Some of my very favorite scenes in all of the HP series happened in Book 6. Specifically, Harry's relationship with Ginny - I loved the moment when Ron and Harry come across Ginny and Dean making out in a hallway, and Harry finally realizes that he has other-than-brotherly feelings for her. These feelings sneak up on him unawares, but at that moment, they erupt as a fully formed jealousy monster that pretty much smacks him right between the eyes. As a follow up, my other favorite scene is when Harry forgets all about what Ron might think about Harry hooking up with Ginny and kisses her in front of the entire Gryffindor House. It's one of those passionate moments that makes me smile every single time I read it.

So I was really looking forward to these particular scenes in the movie. Except, guess what? Neither scene made it. In fact, Harry's entire "relationship" with Ginny progressed in a completely different way throughout the movie. The Big Passionate Moment fizzled out as a teeny tiny afterthought of a sweet kiss. Harry's kiss with Cho Chang lasted longer and had more build up. I couldn't be more disappointed.

It could be a lack of chemistry between Daniel Radcliffe and Bonnie Wright, as I read in one on-line review. There just aren't any sparks between these two actors, nothing that makes you long for them to be together. And the Harry/Ginny relationship build-up is presented so subtly, the matter isn't helped along at all. Because of lack of screen time in previous movies, Ginny is somewhat of a blank character, coming at you from out of the blue. At least in Book 6 you get an idea of why Harry might all of the sudden be seeing Ginny in a new light.

The other big change in the movie involved the finale. In the book, Harry and Dumbledore return to Hogwarts to find that Death Eaters have made their way onto the grounds and a fierce battle is raging between them and the few remaining members of Dumbledore's Army. Order of the Pheonix fighters arrive and help with the battle. The action is intense, the casualties painful, and the whole thing ends in a big bang with a confrontation between Harry and Snape.

The movie, however, removes the battle entirely. A tiny handful of Death Eaters meets no resistance inside the castle, and even Harry's confrontation with Snape is rather small given what it is that Harry believes Snape has just done - killed his beloved mentor in cold blood.

I'm not sure I understand the reasons for the removal of this final mini-battle. Perhaps it's because some key characters have never been introduce. Specifically, we have yet to meet Bill Weasley, who gets attacked by Fenrir Greyback in the book. (And I still haven't figured out what they will replace Bill and Fleur's wedding with in the HP 7 movies because none of it was a part of HP 6.) Maybe it was a matter of budget, although I hardly believe this.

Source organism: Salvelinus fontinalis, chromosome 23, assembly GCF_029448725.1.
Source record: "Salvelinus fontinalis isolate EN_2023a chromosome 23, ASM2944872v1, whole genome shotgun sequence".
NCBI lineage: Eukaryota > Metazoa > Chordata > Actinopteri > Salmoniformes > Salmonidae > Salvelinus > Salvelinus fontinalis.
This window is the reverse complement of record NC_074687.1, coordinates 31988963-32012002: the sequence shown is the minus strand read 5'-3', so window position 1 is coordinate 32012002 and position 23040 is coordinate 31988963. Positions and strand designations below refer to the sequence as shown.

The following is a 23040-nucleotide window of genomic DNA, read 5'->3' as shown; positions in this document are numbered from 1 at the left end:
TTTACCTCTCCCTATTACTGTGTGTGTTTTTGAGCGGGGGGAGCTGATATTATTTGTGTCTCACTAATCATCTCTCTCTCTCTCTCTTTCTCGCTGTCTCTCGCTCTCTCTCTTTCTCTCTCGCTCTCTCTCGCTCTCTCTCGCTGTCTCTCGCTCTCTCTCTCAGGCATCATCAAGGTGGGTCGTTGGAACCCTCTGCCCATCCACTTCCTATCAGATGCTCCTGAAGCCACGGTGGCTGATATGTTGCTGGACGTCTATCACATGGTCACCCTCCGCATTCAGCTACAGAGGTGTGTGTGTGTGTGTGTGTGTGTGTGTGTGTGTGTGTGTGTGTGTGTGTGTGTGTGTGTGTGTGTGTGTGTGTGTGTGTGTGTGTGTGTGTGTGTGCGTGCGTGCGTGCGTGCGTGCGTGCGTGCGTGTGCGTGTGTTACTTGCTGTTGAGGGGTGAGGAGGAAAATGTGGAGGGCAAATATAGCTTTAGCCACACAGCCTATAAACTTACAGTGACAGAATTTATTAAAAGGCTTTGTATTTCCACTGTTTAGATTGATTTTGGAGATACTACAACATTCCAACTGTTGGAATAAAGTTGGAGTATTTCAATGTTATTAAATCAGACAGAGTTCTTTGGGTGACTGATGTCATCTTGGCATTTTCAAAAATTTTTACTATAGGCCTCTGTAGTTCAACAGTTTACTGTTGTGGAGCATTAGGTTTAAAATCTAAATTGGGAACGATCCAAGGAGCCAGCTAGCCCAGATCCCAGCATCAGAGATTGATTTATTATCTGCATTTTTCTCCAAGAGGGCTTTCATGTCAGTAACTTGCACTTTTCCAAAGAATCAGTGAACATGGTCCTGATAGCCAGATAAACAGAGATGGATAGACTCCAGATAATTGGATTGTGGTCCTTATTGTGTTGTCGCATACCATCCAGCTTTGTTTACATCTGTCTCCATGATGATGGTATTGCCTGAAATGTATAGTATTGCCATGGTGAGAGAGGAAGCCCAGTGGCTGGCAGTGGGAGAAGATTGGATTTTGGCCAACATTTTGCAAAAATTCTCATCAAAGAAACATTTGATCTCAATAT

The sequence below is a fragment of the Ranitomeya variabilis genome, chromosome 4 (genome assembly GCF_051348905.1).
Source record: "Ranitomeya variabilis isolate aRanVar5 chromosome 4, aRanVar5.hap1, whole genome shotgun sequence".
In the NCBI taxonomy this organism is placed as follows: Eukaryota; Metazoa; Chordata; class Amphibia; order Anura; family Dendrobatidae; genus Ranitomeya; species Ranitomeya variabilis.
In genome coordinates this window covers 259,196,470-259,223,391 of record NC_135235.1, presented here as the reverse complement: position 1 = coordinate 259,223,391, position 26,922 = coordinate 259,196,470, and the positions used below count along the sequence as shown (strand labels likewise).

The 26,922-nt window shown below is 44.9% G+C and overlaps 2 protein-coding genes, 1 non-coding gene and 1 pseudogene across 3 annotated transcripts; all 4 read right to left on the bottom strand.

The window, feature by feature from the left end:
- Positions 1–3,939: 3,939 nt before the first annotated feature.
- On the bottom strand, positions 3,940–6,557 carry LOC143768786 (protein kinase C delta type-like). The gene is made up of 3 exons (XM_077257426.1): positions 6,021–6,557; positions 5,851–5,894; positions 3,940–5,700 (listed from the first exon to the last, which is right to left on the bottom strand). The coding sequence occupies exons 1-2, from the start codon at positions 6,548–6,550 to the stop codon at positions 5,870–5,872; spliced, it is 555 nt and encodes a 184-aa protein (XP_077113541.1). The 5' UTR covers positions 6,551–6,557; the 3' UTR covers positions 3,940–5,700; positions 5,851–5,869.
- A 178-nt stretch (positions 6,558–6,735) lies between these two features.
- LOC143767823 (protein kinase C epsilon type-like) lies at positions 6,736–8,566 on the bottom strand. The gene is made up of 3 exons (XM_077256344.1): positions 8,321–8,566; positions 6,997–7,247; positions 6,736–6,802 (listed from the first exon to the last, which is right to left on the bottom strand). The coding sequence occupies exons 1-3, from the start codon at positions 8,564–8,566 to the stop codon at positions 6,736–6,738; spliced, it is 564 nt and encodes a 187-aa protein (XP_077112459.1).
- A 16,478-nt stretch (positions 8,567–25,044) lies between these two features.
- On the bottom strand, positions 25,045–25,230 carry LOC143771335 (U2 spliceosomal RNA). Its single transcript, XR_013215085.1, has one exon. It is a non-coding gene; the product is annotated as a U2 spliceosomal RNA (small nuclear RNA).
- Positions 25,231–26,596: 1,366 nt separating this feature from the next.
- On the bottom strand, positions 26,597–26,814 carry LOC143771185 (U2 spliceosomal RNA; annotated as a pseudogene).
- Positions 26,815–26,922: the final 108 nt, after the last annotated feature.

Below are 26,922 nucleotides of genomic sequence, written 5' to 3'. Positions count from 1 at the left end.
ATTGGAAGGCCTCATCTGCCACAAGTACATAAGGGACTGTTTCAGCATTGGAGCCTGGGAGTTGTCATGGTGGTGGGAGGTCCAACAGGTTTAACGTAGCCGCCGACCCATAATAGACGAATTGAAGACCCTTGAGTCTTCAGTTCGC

Maybe it was a fear that a big battle might detract from the impact of Dumbledore's death.

In the end, I walked out of the movie feeling somewhat empty. I enjoyed it, but I was left wanting more. Part of the problem is that I had, literally, just finished listening to HP 6 on audio book after a long car trip, so the details of the book were fresh in my mind and therefore more glaring when they went missing in the movie. Perhaps the key is to maintain a gap between reading the books and watching the films. For HP 7, I'll declare a 6 month moratorium on the books so as to go in without any lingering expectations.

Reading through all of the "professional" reviews, I've found one or two that sum up my overall feelings about the movie. This one is especially spot-on for me. As is this one.

I'd thought to see the movie again, this time with my daughter. I'd figured that I'd love the movie so much I'd be glad for the chance to watch it a second time. Now, I'm not so sure. Maybe seeing it again, knowing that it is not going to be the book put on film, will allow me to enjoy it for what it is, they way that I've always enjoyed the other movies.

What I do know is that I already can't wait until November, 2010, for the first installment of HP 7. Even disappointed, these movies - this story - is still one of the best things around. I'll miss it when it's all over.

1 comment:

movies said...

I think that this sixth movie is the best of all the movies that ever made. I don't know why, maybe it's because i didn't read the book, and saw the movie only :). well, go watch it all again before the new movies to come!